Finally, the Italian Government two days ago, allowed the Norwegian-flagged Geo Barents to berth, extending same to the Rise Above and Humanity1. It, however, disallowed ‘The Ocean Viking’ owned by France’s SOS Mediterranean non-governmental organisation, permission, claiming on Tuesday, that France had agreed to accept the ship. The next day, France denied there was such an agreement insisting that Italy has a responsibility to welcome the ship. Despite these uncertainties, the ship headed for the French island of Corsica hoping that the Macron government will give it shelter. The European Commission which over the last three weeks has been silent, this Wednesday woke up to request any of its members to allow The Ocean Viking berth. More a face-saving statement to claim it was concerned about the dangers the rescued faced.
However, these are not the most tragic issues on the migrant crisis. What is most tragic, is Greece attacking migrant boats within its waters and deliberately sinking them. On its land borders, there are survivors who have been attacked, tortured, disposed of their passports and money before being forced into Turkish borders. No, Greece is too smart to be seen or videoed carrying out such deliberate drowning or torture, rather, it hired undocumented migrants as police auxiliaries to carry out these crimes against humanity in its waters or land borders. Videos have emerged showing these hooded auxiliaries known as ‘Shadow Army’ apparently of Asian and Middle Eastern origins, attacking migrants, robbing them before forcing them across the Evros River into Turkey.
Twenty-two Afghan refugees including women and children have told the world that Greek authorities stripped them naked, seized their belongings including passports, money, and mobile phones and allowed the auxiliaries to complete the job of forcing them into boats into Turkish waters. They claimed that apart from Greek police, there were also other policemen wearing either German or Austrian flag patches who looked on without interfering. The migrants are apparently referring to the European Border and Coast Guard Agency, Frontex which works with Greek border police. The Frontex runs the Rapid Border Operation, RABIT in Evros. The Human Rights Watch Report of June 2021 had accused Frontex of condoning serious human rights abuses at EU’s external borders.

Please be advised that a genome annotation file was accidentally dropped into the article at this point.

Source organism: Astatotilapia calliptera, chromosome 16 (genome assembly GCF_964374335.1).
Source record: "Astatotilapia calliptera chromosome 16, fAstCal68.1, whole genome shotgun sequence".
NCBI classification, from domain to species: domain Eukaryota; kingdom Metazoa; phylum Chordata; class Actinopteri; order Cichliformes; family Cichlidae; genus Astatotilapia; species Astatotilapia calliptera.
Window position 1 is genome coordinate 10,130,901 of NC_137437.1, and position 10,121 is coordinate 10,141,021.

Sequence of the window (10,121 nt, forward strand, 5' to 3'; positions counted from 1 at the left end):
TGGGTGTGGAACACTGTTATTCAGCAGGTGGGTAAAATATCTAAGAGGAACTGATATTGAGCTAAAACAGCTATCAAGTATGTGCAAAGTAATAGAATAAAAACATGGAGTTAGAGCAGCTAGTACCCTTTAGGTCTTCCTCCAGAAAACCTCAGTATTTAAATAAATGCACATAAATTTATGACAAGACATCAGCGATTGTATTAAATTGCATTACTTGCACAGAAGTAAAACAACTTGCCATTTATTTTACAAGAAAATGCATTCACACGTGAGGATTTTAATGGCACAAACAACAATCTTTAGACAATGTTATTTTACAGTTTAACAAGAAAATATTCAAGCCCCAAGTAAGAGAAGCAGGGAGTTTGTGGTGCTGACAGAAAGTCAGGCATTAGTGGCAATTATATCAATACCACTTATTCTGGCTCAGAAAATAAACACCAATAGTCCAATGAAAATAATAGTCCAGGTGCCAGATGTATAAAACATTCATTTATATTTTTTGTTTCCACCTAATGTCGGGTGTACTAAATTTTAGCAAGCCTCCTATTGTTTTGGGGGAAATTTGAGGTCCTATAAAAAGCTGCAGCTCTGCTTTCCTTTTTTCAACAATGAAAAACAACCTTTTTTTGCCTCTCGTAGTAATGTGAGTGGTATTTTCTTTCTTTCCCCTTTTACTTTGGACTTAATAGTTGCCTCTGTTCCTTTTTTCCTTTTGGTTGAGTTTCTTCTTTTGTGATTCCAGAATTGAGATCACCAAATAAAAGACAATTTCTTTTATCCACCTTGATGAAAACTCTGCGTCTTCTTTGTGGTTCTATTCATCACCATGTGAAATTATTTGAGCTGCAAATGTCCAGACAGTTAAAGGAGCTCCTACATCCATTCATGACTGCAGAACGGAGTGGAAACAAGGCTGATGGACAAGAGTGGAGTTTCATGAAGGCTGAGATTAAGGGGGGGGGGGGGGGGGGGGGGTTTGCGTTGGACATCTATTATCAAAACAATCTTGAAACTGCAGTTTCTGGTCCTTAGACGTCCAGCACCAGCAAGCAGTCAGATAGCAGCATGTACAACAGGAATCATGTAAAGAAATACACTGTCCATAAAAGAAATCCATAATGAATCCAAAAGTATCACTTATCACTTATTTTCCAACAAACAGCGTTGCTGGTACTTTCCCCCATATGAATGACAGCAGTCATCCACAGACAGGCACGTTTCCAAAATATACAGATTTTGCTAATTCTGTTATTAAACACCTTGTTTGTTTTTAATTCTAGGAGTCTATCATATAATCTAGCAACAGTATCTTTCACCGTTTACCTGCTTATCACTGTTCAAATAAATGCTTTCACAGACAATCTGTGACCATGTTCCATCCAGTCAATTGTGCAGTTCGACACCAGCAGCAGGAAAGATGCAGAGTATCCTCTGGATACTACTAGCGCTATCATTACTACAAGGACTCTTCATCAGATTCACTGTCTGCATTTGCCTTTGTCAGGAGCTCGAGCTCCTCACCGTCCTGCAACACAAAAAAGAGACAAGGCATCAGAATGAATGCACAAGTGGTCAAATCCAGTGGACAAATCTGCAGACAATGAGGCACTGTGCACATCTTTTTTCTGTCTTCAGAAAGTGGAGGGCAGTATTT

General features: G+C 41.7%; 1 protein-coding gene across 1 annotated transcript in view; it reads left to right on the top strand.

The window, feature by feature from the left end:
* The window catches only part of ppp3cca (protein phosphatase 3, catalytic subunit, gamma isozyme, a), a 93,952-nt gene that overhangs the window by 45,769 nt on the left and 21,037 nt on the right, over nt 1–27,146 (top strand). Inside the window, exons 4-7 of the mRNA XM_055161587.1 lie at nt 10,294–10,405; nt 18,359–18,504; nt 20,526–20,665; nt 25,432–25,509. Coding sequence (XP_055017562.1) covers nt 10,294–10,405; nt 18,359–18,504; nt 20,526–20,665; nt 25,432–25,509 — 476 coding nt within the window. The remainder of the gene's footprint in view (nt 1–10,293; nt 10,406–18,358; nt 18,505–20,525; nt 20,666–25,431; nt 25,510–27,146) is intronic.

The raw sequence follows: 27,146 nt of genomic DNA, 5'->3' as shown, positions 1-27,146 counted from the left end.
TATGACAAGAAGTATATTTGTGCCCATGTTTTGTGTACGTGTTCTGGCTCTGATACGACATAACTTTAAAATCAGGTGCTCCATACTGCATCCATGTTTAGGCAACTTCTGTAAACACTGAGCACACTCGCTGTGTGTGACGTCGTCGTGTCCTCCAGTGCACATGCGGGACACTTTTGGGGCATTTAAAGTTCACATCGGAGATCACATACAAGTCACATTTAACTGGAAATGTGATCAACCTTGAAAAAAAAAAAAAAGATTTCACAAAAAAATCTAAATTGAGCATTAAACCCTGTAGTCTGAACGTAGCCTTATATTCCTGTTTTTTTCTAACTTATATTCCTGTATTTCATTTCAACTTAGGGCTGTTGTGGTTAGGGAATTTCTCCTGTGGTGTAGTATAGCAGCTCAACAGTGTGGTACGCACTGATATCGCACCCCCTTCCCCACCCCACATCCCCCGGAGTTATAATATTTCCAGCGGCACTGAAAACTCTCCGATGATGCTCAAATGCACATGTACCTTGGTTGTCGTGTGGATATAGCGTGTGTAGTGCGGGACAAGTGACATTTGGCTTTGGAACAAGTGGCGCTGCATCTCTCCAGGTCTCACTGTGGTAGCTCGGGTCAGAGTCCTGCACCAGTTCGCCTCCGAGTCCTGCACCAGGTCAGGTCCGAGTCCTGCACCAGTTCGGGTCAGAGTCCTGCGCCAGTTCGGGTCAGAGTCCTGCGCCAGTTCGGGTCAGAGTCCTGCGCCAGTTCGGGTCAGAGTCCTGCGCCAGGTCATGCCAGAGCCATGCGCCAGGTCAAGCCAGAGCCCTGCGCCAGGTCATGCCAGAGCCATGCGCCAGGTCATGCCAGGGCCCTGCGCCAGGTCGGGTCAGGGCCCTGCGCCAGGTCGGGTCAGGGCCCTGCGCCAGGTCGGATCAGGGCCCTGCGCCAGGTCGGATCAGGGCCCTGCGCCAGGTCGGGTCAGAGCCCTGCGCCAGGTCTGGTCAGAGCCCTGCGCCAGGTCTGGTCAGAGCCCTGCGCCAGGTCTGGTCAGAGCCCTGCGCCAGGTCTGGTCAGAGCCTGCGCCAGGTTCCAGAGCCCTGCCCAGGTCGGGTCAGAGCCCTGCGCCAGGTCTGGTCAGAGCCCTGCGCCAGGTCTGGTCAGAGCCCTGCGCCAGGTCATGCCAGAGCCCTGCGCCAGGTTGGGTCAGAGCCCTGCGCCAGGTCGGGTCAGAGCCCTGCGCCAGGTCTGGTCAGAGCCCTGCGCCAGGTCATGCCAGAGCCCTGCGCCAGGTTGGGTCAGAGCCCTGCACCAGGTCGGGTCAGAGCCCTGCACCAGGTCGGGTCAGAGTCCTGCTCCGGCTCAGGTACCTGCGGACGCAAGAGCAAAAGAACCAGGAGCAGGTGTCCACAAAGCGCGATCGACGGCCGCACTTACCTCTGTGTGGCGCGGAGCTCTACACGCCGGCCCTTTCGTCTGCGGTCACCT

Former Greece Finance Minister and current parliamentarian, Yanis Varoufakis, issued a statement confirming the existence of the ‘Shadow Army’ and accusing the EU of committing crimes against humanity. While the issue of the migrant ships were on this week, the attention of the world was turned to the two-week UN Climate Change Conference in Sharm el-Sheikh, Egypt which began on Sunday, November 6, 2022. It is a major attempt to reduce the degradation of the environment damaged by years of mindless industrialization which has led to climate disasters including rising sea levels.
The objectives include protecting communities and natural habitats, mobilising finance and working together to save the world. The Sharm el-Sheikh Adaptation Agenda is to help four billion people adapt to climate change by 2030. While a lot of rhetoric go on, a salutary move, are the talks of Brazil, Indonesia and the Democratic Republic of the Congo, three countries with 52 per-cent of the remaining tropical forests in the world, to form an alliance against further deforestation. They called it the “Opec for rainforests” The alliance is drawing inspiration from Brazil’s President-elect Luiz Inácio Lula da Silva, a famous champion of environmental protection. The world is on the boil with climate change, energy crisis, displacement hunger, insecurity and wars; it is a pandemic only a social justice vaccine can help fight.